For more than 50 years, the North American Aerospace Defense Command (NORAD) and its ominous-sounding predecessor, the Continental Air Defense Command (CONAD) have tracked Santa’s Christmas Eve flight ever since a local media ad encouraged children to call Santa directly, but misprinted the number. Instead of reaching Santa, the phone rang through to the crew commander on duty at the Continental Air Defense Command Operations Center. The rest is history. Now, kids around the world can follow Santa’s flight on NORAD’s website, which has been translated into eight languages: English, French, Spanish, German, Italian, Japanese, Portuguese, and Chinese. There’s also a mobile version, a holiday countdown, games and daily activities.

Watch here: http://www.noradsanta.org/

Portable North Pole

This website is awesome, but it does require an ability to stomach uploading personal information. Enter some details about your child (first name, age, city, Christmas wish) and Santa will deliver a personalized message that will bring a smile to your kid’s face. I have done the free version for the last three years, but fudge my son’s birth date, don’t upload a photo, and don’t enter credit card information. The result is a video that is magical enough—filled with elves, Christmas cheer and Santa reporting on your child’s behavior and relaying your little one’s Christmas wish while giving a tour of his North Pole workshop. It may be more magical with more information, but no one has stolen my kid’s identity yet. Sadly, there are enough scammers out there that we all need to be careful.

More information here: Portable North Pole

Call Santa

There are several ways to have Santa remind your child to stay on his good side until Christmas. There’s the Calling Santa app, the Parents Calling Santa app and the Video Calls with Santa app all of which let kids have a little chat with the Big Man himself. But again, be careful with your personal information. These apps probably work best on younger children who are less likely to question Santa’s internet connection. There’s also Christmas Dialer, which you can use to deliver a message from either Santa or one of his elves. A pre-recorded message is free, but premium ones cost money. This also works for unsettling your grown friends who might be wondering why an elf will be watching over them each night.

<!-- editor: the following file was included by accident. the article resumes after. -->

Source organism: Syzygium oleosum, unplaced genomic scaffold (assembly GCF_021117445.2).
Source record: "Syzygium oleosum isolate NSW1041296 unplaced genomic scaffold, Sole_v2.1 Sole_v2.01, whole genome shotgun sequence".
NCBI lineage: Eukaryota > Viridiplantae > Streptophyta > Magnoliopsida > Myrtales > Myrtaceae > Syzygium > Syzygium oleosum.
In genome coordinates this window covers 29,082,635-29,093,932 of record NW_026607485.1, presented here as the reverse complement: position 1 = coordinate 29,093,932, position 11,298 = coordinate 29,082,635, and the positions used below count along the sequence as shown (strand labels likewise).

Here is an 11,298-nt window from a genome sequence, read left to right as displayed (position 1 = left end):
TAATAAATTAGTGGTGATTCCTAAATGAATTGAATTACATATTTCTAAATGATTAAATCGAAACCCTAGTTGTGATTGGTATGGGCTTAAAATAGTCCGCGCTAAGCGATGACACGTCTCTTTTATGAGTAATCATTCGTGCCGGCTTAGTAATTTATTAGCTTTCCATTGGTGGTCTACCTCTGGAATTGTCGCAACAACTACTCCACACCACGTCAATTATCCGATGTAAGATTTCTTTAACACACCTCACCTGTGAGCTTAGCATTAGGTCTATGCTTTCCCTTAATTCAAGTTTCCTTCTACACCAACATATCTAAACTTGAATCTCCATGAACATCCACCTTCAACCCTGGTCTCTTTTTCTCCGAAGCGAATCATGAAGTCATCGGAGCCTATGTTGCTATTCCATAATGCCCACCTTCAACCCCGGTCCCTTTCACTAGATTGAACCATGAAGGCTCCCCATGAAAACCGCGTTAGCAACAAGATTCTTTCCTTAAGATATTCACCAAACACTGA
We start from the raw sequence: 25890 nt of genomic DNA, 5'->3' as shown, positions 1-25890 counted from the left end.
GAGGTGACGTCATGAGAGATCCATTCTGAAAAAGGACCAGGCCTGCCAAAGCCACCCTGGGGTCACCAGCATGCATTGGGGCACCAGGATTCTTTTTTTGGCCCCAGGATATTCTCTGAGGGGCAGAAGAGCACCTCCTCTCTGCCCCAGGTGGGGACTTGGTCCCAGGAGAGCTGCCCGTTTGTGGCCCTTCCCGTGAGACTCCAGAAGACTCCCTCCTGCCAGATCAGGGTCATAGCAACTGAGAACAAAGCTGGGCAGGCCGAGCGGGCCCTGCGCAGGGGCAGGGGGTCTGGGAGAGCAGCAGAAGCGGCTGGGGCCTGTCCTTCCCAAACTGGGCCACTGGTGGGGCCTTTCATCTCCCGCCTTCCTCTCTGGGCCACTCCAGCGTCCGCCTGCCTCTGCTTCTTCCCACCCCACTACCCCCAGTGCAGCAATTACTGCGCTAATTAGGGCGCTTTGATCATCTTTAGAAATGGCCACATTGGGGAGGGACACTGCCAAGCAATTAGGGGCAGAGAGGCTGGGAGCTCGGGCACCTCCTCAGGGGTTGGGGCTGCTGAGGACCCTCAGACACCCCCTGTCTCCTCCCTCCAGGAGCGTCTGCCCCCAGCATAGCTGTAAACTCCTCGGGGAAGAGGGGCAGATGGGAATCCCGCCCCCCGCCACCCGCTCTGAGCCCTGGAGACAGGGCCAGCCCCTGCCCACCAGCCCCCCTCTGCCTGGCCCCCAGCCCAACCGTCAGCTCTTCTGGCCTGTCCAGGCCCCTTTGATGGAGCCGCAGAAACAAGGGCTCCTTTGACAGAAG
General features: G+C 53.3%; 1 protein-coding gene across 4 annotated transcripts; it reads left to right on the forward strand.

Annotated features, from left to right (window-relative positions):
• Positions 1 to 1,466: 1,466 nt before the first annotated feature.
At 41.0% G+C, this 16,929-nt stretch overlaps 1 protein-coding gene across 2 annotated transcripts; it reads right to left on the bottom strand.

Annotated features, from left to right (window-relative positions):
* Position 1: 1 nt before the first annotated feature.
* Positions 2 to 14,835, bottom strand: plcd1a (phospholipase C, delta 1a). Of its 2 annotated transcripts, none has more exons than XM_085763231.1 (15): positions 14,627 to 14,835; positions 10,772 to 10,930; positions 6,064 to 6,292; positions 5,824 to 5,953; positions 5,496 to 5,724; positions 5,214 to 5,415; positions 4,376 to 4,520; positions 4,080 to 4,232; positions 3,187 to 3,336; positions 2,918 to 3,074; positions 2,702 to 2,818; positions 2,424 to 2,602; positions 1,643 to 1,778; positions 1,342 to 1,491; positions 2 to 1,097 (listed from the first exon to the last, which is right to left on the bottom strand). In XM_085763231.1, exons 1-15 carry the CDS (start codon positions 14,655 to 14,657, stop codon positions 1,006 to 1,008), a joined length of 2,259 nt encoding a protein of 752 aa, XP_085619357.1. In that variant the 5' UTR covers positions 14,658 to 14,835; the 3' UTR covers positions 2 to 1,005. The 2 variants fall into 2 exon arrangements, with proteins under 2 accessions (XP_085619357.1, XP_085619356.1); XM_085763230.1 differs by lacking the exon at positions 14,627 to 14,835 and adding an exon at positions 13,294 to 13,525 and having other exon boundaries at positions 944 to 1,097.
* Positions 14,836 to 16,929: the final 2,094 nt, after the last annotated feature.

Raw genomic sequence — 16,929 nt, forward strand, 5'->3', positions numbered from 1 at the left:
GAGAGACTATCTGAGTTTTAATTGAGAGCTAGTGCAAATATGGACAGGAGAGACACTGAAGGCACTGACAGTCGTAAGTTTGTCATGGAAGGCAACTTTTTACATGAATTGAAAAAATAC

More information here: ChristmasDialer.com

Google Santa Tracker

The search giant has launched its annual Santa Tracker, which, like NORAD, maps Old Saint Nick’s Christmas Eve travels. The site is also acting as a digital advent calendar unlocking new games and activities each day as we countdown to Christmas.

Watch here: Google Santa Tracker

@Santa Twitter

For the truly tech-savvy kid, Santa is tweeting @Santa and there’s no doubt he’s in touch with what’s hot with kids these days.

TIME viral

Watch an Adorable Girl Start an Impromptu Dance Party at a Subway Station

Ah, the pure joy of youth

The underground music scene in New York City — underground as in the subway system, not secret clubs — is characterized by a wide range of quality. Sometimes it seems like all it has to offer are mariachi bands that insist on playing only on those days when you have a splitting headache, got caught in the rain and just found out that your dog died. But occasionally you stumble upon a gem. This video from a Brooklyn station is precious not as much for the band’s rollicking version of the Grateful Dead’s “Me and My Uncle,” but for a small, bespectacled child’s joyful dancing.

The girl’s roof-raising jig gradually inspires a small hootenanny of strangers coming together in unfettered joy. At one point, her glee escapes from her in the kind of scream reserved only for the highest moments of elation.

Five minutes later, surely, all those people smashed themselves shoulder-to-shoulder into the human equivalent of a cattle truck. But for those two minutes, her joy was the center of the universe.

Read next: When It Comes to Frozen, This Dog Can’t ‘Let It Go’ Either

MONEY online shopping

How to Stop Facebook from Ruining Your Holiday Gift Surprises

Wrapped bicycle
Michael Blann—Getty Images

Parents who shop online—so all parents, basically—need to know how easy it is for kids to find out what they're getting for the holidays.

Every week, it seems, there’s a new scandal about email passwords being stolen or retail customers’ data being hacked by stealthy cyber criminals. Yet such incidents represent only a teeny-tiny slice of how our online behavior is spied upon and used. In the vast majority of cases, our data is tracked and used in entirely legal ways by search engines, social media, retailers, and advertisers. Legal or not, the repercussions of such tracking—and the ads that inevitably follow—can feel like an ongoing privacy violation.

What’s more, targeted ads come with the potential of revealing secrets about what people have been searching, browsing, and buying online. While the results are generally not nearly as devastating as identity theft, they can create tense situations. In probably the most notorious example, a father found out his high school daughter was pregnant only after Target had sent her coupons for cribs and other baby products—offers that were based on her shopping history.